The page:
A $5 SNG Player Analyzes the Big Bluff at the 2018 WSOP Main Event Final Table
Two weeks ago, John Cynn was crowned the 2018 World Series of Poker Main Event Champion after a grueling final table. Heads-up play against Tony Miles lasted over 10 hours and a record-breaking 199 hands. With that many hands in heads-up alone (there were 442 hands at the final table in total), there were a lot that were not at all memorable. There were a few that were, though, and tonight I feel like looking back on one: the massive bluff by Tony Miles about two hours and forty-five minutes into the final night.
Before I proceed, I should let you know that I haven’t played poker in ages, since I live in the U.S., don’t feel like dealing with offshore sites in this day and age, and have no brick-and-mortar card rooms nearby (hooray for the South!). When I did play, I played almost every day, but I was a micro-stakes player, a $5 sit-and-go player. I was quite the nit and had an Allen Kessler-like penchant for min-cashing in multi-table tournaments. Overall, I was an okay poker player, probably about break-even, maybe slightly better because I stuck to sit-and-gos, which I was much better at than cash games.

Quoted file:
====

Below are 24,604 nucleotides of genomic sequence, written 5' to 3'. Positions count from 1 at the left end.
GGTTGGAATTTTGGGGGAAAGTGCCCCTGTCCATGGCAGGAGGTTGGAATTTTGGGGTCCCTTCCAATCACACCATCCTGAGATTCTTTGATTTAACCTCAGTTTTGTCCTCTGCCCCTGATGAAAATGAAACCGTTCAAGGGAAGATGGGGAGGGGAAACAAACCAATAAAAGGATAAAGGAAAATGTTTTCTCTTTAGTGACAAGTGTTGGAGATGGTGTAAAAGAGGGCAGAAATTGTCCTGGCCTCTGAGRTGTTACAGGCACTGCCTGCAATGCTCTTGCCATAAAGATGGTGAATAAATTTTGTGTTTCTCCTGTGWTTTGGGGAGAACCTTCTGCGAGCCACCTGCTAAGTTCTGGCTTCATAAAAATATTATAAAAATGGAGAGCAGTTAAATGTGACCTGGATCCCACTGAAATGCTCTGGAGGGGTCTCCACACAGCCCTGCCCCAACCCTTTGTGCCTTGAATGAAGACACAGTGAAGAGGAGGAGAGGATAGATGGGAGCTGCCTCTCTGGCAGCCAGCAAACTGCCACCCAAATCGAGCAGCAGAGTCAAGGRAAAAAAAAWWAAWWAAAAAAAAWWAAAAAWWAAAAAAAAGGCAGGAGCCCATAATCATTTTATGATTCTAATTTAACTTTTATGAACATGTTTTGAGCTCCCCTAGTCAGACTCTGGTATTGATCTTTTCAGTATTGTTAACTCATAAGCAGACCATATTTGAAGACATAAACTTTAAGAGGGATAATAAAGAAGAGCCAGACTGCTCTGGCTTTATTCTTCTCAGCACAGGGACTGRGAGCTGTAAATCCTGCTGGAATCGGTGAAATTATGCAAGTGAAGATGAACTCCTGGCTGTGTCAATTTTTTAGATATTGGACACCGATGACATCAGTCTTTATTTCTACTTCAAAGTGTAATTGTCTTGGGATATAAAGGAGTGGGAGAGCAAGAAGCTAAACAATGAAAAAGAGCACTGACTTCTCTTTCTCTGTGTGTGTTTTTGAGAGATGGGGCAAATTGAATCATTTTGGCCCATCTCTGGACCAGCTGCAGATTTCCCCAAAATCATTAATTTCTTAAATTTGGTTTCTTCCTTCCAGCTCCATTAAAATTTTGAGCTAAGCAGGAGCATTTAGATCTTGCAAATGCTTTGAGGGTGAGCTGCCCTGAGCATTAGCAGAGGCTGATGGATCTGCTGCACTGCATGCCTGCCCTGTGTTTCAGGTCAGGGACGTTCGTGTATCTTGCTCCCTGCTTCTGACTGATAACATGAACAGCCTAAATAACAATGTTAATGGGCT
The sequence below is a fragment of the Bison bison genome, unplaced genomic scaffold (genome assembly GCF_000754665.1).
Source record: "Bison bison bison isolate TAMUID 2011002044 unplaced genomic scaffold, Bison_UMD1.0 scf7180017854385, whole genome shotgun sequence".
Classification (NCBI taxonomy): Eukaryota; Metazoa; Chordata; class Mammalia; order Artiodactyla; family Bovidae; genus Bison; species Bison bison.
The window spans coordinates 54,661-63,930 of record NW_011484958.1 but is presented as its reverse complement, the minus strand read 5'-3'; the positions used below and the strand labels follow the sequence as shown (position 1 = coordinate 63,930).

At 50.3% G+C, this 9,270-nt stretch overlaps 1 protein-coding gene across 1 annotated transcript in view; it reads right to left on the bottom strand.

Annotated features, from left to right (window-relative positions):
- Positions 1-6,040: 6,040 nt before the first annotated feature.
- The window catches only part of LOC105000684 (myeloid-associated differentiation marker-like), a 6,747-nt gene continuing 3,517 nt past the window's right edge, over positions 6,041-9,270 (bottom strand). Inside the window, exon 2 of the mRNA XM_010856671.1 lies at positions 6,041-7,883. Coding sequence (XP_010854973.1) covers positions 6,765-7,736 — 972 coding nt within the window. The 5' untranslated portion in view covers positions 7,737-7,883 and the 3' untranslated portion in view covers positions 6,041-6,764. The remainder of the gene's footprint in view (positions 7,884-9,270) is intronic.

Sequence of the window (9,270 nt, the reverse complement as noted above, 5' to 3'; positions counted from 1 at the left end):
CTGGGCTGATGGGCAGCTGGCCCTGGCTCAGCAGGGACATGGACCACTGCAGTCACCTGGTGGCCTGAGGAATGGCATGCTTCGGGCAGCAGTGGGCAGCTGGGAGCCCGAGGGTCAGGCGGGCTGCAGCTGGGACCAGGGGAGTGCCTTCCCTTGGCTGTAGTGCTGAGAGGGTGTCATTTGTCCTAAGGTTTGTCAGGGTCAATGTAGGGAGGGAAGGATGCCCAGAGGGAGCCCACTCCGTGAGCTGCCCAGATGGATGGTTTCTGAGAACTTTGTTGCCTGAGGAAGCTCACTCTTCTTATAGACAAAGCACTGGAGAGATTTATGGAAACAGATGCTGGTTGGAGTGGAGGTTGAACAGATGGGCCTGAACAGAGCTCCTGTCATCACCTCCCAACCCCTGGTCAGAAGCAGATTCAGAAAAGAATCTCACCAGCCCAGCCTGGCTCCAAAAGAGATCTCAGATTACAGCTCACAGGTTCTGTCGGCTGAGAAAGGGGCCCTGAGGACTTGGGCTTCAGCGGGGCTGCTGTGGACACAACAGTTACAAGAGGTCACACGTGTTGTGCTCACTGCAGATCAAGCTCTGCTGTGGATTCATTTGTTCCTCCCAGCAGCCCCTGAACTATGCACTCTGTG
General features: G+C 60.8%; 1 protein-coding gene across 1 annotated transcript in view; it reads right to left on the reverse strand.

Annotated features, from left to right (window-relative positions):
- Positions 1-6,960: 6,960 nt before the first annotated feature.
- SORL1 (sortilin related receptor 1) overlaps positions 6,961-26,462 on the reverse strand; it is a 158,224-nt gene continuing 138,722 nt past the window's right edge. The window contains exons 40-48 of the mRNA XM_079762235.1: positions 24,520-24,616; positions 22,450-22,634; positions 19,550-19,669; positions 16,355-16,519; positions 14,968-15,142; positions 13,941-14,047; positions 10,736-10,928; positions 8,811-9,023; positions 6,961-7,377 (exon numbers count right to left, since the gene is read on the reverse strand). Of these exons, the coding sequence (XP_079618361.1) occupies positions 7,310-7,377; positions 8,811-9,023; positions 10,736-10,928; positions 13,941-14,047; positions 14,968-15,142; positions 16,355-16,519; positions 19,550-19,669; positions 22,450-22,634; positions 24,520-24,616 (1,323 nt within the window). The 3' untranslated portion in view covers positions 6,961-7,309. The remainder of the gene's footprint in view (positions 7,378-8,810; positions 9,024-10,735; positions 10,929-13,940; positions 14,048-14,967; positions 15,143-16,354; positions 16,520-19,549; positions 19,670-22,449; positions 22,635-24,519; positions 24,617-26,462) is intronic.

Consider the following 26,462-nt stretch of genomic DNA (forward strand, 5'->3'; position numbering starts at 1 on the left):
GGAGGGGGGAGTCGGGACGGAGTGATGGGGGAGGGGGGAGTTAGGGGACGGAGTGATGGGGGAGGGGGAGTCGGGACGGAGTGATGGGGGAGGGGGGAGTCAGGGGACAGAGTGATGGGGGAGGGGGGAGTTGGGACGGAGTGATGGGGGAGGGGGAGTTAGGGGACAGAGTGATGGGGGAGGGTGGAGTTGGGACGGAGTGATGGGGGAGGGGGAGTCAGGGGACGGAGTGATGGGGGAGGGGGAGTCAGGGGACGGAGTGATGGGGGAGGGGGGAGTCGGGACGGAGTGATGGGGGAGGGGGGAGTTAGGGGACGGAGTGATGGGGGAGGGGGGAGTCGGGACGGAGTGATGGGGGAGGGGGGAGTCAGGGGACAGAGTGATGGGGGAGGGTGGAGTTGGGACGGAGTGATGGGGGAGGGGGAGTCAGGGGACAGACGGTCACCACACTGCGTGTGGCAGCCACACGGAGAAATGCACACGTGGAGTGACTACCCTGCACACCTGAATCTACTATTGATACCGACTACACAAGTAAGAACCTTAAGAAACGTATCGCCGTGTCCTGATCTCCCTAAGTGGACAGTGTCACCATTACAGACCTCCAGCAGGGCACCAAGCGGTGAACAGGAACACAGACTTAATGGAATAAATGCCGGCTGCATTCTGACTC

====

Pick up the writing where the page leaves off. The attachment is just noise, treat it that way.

Bottom line is, while I know plenty about poker, I am wholly unqualified to seriously analyze a hand at the final table of the WSOP. But I’m going to do it anyway.
How They Got Here
To set the stage, Miles held a gigantic chip lead going into Saturday’s action. His 238.9 million chips were more than what Cynn (128.7 million) and Michael Dyer (26.2 million) had combined. A few hands before the Big Bluff, Cynn had hit a whopper, turning a sneaky full house while Miles rivered a straight. That turned the tables and at start of the hand we are about to discuss, Cynn had more than a 2-to-1 chip lead. Miles wasn’t exactly on the ropes, as he still had about 62 big blinds, but he was definitely reeling and needed to stop the bleeding.
The Basics of the Hand
Cynn had 6♠-4♣ on the button with the big blind at 2 million and raised to 5 million pre-flop. Miles had 7♥-5♦ and called. The flop was J♦-4♦-3♥ and Miles quickly checked. Cynn, naturally, continued with a bet of 4.5 million chips, plus he had middle pair. Miles thought momentarily, checked his cards (double-checking the suits?), and called. The 3♣ was dealt on the turn, pairing the board, and Miles again checked. Cynn went ahead and bet 6.5 million, but this time, Miles check-raised him to 20 million after thinking about it for about a minute. Cynn called. The river was the K♦ and Miles fairly quickly moved all-in. If Cynn called, he would win the Main Event and would go down in history as the man who made one of the sickest calls of all time. He tanked for more than 3 minutes before finally folding.